As for Wolverine, in the comics and on film, Logan's memories are so muddled and he has been messed with so often that any revelation loses impact because you know it could be exposed as a lie tomorrow.
Additionally, what Comics Guy has been growing weary of is what passes as a mystery in comics these days: Who will be killed? Who's coming back? Who's a Skrull? Who's wearing that costume? Half the time the revelation is done first to get maximum shock value and then the gaps are filled in.
What Comics Guy has longed for is a good, old-fashioned whodunit, like Batman used to relish. Unfortunately, even the Dark Knight Detective - except when written by Paul Dini - does very little mystery-solving anymore, with crafters of his tales seemingly content to have him battle the same dozen or so villains, locking them up, seeing them go free and repeating the cycle.
So what's someone who wants to read stories in which the lead uses his brain more than his fists, guns or superpowers to do?
Enjoy a new adventure of perhaps the greatest sleuth ever created by picking up "Sherlock Holmes" No. 1 from Dynamite.
Though Dynamite has successfully adapted, polished and updated several licensed properties from various genres, "Sherlock Holmes" may have been the hardest to pull off - and they've done fantastically well.
Leah Moore and John Reppion have taken a legendary character and nailed both him and his surroundings. They strike a perfect balance between treating Holmes with the reverence an icon of his stature deserves while also giving him a modern edge.
Artist Aaron Campbell completes the process of pulling us into Holmes' world by imbuing all the characters and their surroundings with a Victorian mood.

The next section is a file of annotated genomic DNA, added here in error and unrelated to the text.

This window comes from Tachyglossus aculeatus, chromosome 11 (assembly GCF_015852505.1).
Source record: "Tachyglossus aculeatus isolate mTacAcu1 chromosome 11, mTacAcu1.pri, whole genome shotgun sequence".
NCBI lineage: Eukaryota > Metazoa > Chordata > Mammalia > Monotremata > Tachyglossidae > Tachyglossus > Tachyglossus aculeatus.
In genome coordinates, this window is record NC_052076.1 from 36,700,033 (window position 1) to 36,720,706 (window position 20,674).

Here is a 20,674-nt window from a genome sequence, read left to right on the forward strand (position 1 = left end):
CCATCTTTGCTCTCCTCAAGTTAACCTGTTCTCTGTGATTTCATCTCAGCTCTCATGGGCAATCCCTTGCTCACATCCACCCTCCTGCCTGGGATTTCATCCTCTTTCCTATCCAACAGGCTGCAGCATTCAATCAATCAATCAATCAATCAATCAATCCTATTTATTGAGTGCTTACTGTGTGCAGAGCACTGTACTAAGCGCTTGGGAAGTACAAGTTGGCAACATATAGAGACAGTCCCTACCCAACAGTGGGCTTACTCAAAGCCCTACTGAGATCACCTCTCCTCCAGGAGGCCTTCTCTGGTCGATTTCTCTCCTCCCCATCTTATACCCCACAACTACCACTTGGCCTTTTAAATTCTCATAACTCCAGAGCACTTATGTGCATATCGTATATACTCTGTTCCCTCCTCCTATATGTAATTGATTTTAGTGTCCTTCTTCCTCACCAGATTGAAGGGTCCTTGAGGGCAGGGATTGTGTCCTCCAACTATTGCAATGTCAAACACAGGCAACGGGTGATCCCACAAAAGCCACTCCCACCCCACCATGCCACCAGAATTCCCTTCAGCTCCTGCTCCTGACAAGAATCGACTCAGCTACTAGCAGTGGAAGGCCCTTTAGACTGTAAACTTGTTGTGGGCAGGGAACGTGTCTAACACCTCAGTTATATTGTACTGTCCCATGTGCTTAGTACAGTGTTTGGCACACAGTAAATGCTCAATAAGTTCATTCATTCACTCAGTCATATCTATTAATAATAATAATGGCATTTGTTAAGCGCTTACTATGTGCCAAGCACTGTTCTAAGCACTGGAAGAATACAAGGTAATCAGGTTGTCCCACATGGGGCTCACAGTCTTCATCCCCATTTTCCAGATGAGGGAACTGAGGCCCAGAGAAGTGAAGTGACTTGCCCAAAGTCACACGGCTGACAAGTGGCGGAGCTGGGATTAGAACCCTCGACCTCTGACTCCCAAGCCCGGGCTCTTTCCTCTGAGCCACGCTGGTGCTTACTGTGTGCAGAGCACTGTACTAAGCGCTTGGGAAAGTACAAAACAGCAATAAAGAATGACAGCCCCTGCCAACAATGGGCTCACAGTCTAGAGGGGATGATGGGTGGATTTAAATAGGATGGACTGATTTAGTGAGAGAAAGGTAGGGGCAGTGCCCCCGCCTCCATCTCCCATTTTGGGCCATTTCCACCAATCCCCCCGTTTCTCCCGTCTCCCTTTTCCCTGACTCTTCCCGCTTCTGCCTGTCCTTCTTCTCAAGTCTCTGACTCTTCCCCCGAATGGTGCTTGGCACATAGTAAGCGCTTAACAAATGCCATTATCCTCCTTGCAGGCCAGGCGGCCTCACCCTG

The book begins with an explosion that immediately places Holmes and his equally iconic sidekick Dr. Watson on the case. Along the way, they touch on subjects ranging from terrorism to religion to Holmes' already legendary status before the first issue ends on a cliffhanger that throws the normally cool-as-a-cucumber Holmes for a loop.
With a story and dialogue sharp and witty enough to be worthy of one of the world's greatest minds, Dynamite has given the world's most famous detective a fresh voice that should appeal to both old and new fans.
The only real mystery is why this book hasn't received more orders and attention.
You ain't seen nothing yet
With the success of "Star Trek" and the announcement of a 2011 sequel, it is becoming increasingly clear that 2010-2012 will be a Golden Age of comic book and sci-fi movies.
The strong showing of "X-Men Origins: Wolverine" makes another Wolvie solo film a virtual certainty in the next three years and, in addition to leading to a "Deadpool" announcement, puts "Magneto" and "X-Men: First Class" films on the fast track for that time frame.
"Sherlock Holmes" is directed by Guy Ritchie and stars Robert Downey Jr. It will open Christmas Day.
"Clash of the Titans" is a remake by "Incredible Hulk" director Louis Leterrier of the camp classic and is due in theaters March 26, 2010.
The long-awaited "Green Lantern" film is being directed by Martin Campbell and set to open Dec. 17, 2010.
"Inception," Christopher Nolan's next film, is due July 16, 2010.
"Jonah Hex" is targeting an Aug. 6, 2010, opening.
Fans looking forward to "Harry Potter and the Deathly Hallows" will see Part One open Nov. 19, 2010, and Part Two on July 15, 2011. The second part of "Hallows" has already caused Marvel to move the opening of their "Avengers" film and a couple of others. Seems the Powers That Be didn't want to gamble with putting their most ambitious film in direct competition with the last chapter in what should be, by then, the most successful film franchise of all time. *